In 854, Toledo rebelled, supported by Ordoño I of Asturias and García Íñiguez, and the emir Muhammad launched a punitive campaign which ended in a battle at the Guadacelete river, Musa apparently participating on Cordoba’s behalf. The next year Musa led a Cordoban attack on Alava, and in 856 he launched an independent expedition against Barcelona and Tarrasa. Apparently in 859, Musa’s son Lope ibn Musa ibn Qasi was appointed Wali of Toledo, and the same year, Musa permitted a viking force to pass through his lands to attack Pamplona, where they captured Musa’s nephew and former ally García Íñiguez, and ransomed him for either 70,000 or 90,000 gold dinars. This further soured relations between the kinsmen, and García joined with Ordoño in an assault on Musa’s lands, which led to a second battle at Albelda. The Christians divided their forces, besieging the town and pursuing Musa’a army to a refuge on Mount Laturce. They dealt Musa a crushing defeat, killing his son-in-law, an otherwise unknown Basque prince García, and forcing Musa to flee. This victory would be remembered in Christian sources in the form of the legendary Battle of Clavijo.

[edit]Decline and Death

The Christian victory at Albeda led to the end of Musa’s autonomy. In 860, emir Muhammad removed Musa as wali and governor, and personally led an army through Musa’a lands on a month-long punitive campaign against Pamplona which resulted in the capture of prince Fortún Garcés of Pamplona. In 861 Muhammad required Musa to play a subservient role in a campaign against Barcelona. The next year, 862, saw Musa trying to re-exert his power, directing a military show of force against his son-in-law, the Berber Izraq ibn Mantel ibn Salim. Musa attacked Guadalajara, but received several wounds, being unable to mount a horse. He withdrew to Tudela, where he died 26 September 862.

[edit]Family

Musa ibn Musa is reported by the Codice de Roda to have married a daughter of his half-brother Íñigo Arista. No source reports whether she was his only wife, or mother of his children: sons Lubb, Mutarrif, Fortun and Ismael, and a daughter Awriya (Oria), wife of Basque prince García who was killed at Mount Laturce, by him having a son Musa ibn Garsiya. A daughter (perhaps García's widow), married Izraq ibn Mantel ibn Salim.

[edit]Legacy

The death of Musa led to a decade long disappearance of the family from the political scene, but they returned to rule over a shrinking territory for another half-century. However, their position between the growing powers of the caliphate to the south and the Christian principalities to the north proved untenable, and after three generations of varied success, the leaders of the family, Musa’s great-great grandsons, were displaced, exiled or killed by the end of the 920s and the last vestiges of Musa's principality disappeared. His pseudo-autonomy from a Cordoba unable to maintain direct control foreshadowed the muwallad rebels of the early 10th century, and the later Taifa kingdoms.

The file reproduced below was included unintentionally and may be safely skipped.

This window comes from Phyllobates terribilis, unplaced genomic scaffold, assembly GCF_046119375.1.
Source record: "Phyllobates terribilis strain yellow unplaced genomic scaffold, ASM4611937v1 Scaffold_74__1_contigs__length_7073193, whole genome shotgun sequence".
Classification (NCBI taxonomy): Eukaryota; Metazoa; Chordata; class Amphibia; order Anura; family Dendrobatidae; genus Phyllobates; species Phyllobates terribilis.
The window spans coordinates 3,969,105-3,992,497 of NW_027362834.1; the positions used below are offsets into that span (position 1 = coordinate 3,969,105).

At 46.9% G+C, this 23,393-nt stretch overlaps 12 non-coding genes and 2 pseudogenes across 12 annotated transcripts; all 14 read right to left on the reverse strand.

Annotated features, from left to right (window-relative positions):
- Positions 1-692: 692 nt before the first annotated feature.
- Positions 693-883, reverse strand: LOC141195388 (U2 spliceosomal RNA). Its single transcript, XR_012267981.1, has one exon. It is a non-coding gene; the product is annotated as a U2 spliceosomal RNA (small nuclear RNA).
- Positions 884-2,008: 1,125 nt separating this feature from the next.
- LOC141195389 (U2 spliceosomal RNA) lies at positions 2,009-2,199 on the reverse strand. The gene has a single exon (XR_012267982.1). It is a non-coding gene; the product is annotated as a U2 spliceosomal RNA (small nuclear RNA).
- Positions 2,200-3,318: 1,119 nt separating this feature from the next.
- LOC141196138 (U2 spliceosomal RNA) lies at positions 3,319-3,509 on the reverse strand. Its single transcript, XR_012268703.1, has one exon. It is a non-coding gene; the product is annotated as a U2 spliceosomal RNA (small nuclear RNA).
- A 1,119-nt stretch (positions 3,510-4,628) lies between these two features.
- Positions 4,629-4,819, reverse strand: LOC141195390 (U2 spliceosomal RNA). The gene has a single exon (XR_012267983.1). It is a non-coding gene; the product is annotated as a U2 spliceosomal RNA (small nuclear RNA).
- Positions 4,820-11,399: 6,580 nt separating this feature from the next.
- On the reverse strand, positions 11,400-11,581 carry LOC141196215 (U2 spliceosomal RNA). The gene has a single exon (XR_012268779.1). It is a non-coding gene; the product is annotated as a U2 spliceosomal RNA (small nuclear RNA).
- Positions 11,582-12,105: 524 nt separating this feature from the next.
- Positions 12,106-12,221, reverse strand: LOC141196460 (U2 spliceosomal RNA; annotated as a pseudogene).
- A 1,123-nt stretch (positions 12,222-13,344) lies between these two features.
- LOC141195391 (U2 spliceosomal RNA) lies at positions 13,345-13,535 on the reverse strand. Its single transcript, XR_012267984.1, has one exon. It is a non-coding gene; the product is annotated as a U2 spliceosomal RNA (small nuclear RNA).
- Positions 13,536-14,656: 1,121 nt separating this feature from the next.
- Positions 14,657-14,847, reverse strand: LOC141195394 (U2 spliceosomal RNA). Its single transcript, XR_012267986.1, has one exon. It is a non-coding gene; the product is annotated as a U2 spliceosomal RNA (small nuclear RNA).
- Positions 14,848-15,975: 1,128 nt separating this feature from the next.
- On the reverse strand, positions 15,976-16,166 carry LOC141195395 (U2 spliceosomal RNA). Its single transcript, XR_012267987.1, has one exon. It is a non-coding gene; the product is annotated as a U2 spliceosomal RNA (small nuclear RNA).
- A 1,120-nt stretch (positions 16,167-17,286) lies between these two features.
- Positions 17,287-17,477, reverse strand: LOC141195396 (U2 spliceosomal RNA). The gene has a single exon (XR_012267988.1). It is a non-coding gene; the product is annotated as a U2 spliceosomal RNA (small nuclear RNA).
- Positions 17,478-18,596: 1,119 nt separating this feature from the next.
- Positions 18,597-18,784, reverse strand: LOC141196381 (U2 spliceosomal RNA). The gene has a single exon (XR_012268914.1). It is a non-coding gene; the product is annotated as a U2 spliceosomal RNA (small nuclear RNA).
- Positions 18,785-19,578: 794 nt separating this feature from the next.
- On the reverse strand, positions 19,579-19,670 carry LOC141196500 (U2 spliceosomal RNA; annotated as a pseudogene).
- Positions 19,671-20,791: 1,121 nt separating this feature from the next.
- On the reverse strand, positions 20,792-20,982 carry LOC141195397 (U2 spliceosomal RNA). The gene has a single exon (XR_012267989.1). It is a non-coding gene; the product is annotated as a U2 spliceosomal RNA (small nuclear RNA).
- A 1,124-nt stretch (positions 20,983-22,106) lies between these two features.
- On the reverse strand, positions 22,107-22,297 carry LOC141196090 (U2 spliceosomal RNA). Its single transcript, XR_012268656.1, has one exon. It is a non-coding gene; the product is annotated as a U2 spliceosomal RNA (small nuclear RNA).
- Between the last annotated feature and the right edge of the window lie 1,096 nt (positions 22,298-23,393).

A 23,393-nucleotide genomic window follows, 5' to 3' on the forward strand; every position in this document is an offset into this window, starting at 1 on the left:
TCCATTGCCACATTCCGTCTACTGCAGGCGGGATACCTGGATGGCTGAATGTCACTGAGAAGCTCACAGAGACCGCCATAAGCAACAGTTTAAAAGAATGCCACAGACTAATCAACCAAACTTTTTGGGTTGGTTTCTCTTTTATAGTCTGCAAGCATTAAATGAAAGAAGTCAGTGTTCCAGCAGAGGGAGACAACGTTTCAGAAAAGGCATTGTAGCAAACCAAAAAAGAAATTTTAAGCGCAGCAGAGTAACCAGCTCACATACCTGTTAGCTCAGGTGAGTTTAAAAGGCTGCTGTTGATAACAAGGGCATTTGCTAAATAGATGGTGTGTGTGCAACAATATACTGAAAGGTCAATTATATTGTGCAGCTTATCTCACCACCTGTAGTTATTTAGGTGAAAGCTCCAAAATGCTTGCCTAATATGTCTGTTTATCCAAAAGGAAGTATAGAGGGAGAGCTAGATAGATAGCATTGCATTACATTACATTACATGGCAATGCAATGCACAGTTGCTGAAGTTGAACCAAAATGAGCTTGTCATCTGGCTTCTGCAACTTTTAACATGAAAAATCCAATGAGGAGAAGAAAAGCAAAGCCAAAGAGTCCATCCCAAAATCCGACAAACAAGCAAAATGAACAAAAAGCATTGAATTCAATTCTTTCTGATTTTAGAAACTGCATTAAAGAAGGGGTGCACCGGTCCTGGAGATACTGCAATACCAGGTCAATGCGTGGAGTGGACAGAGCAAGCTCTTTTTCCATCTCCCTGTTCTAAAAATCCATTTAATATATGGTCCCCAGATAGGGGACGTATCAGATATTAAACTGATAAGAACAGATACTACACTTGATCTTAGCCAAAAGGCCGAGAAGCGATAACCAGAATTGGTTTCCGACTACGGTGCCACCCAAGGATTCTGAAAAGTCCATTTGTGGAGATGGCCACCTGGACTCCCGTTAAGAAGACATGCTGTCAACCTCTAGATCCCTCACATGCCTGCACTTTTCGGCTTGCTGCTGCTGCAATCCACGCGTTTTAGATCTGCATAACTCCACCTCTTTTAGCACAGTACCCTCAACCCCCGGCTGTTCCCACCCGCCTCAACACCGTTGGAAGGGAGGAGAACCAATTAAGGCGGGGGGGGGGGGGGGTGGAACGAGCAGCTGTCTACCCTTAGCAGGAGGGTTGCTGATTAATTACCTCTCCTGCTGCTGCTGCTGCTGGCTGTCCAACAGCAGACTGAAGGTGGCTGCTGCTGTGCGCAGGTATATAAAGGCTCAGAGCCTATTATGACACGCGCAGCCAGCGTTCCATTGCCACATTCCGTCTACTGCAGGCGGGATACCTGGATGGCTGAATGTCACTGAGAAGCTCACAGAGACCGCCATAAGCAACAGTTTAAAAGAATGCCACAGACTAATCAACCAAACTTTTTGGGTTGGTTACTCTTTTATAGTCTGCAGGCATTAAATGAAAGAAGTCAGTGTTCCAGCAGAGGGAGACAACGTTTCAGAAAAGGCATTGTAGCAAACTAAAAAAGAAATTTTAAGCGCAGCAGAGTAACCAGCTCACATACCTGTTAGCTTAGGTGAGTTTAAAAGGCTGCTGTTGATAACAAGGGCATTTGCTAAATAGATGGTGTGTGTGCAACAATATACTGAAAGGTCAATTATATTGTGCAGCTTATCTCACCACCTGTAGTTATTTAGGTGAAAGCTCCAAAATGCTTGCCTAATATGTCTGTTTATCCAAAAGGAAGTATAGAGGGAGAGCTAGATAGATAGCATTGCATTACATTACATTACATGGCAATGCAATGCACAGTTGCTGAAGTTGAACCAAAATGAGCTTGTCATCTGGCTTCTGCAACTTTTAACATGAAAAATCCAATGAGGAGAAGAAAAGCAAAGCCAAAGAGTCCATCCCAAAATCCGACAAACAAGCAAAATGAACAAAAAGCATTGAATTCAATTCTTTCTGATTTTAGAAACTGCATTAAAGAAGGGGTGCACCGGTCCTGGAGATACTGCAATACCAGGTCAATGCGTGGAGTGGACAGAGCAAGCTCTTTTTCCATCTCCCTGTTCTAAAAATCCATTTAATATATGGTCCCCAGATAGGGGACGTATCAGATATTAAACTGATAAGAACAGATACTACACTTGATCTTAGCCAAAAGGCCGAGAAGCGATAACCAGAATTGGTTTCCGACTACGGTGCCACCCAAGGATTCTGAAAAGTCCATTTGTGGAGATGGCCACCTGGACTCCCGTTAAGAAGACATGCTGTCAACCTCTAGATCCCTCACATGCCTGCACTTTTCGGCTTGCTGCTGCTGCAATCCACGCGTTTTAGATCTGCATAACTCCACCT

[edit]References

[edit]Sources

Cañada Juste, Alberto, "Los Banu Qasi (714-924)", Príncipe de Viana, 41: 5-96 (1980).

Ibn Hazm, Jamharat ansab al-'Arab

Levi-Provençal, Histoire de l'Espagne Musulmane

[edit]

-------------------- Musa II, también conocido como Musa ibn Musa o Muza II ( - Tudela 862). Uno de los personajes más destacados de la familia Banu Qasi. Era hijo de Musa ibn Fortún y Oneca.

Contrajo matrimonio con su sobrina Ossona, hija de su hermanastro Íñigo Arista de Pamplona.

Permaneció, en general, fiel a Córdoba, sede del poder central, aunque en numerosas ocasiones dio la espalda al gobernador de Zaragoza y al emir cordobés.

En 840 vivía en el castillo de Arnedo. Ese año se posiciona en contra del emir de Córdoba por el nombramiento de Al Kulaby como gobernador de Tudela.

Aliado con su pariente cristiano, el rey pamplonés Iñigo Arista, y con el también cristiano conde sobrarbense, estuvo a punto de anexionarse asimismo el waliato de Huesca en 840, lo que le hubiera proporcionado en la práctica todo el valle medio del Ebro.

Tras someterse a Abd-al-Rahman II, éste le reconoció valí de Arnedo en 843. Al año siguiente se sublevó de nuevo, pero consiguió el perdón.

En 852 Abderramán II le hizo valí de Tudela y más tarde el nuevo emir Mohamed I le nombró valí de Zaragoza. De esta manera controlaba una gran parte de la Marca Superior, por lo que se autodenominaba "tertius regem in Spania"("tercer rey de España").

El poder central cordobés tuvo que valerse de la dinastía de los Tuyibíes para oponerse a Musa ibn Musa, hasta lograr reducirlo.

Tuvo una pelea con su yerno Izraq ibn Muntil en Guadalajara, falleciendo al llegar a Tudela en el transcurso del año 862.

Descendencia

Lubb ibn Musa

Ismail ibn Musa

Mutarrif ibn Musa

Fortún ibn Musa

Obtenido de "http://es.wikipedia.org/wiki/Musa_II"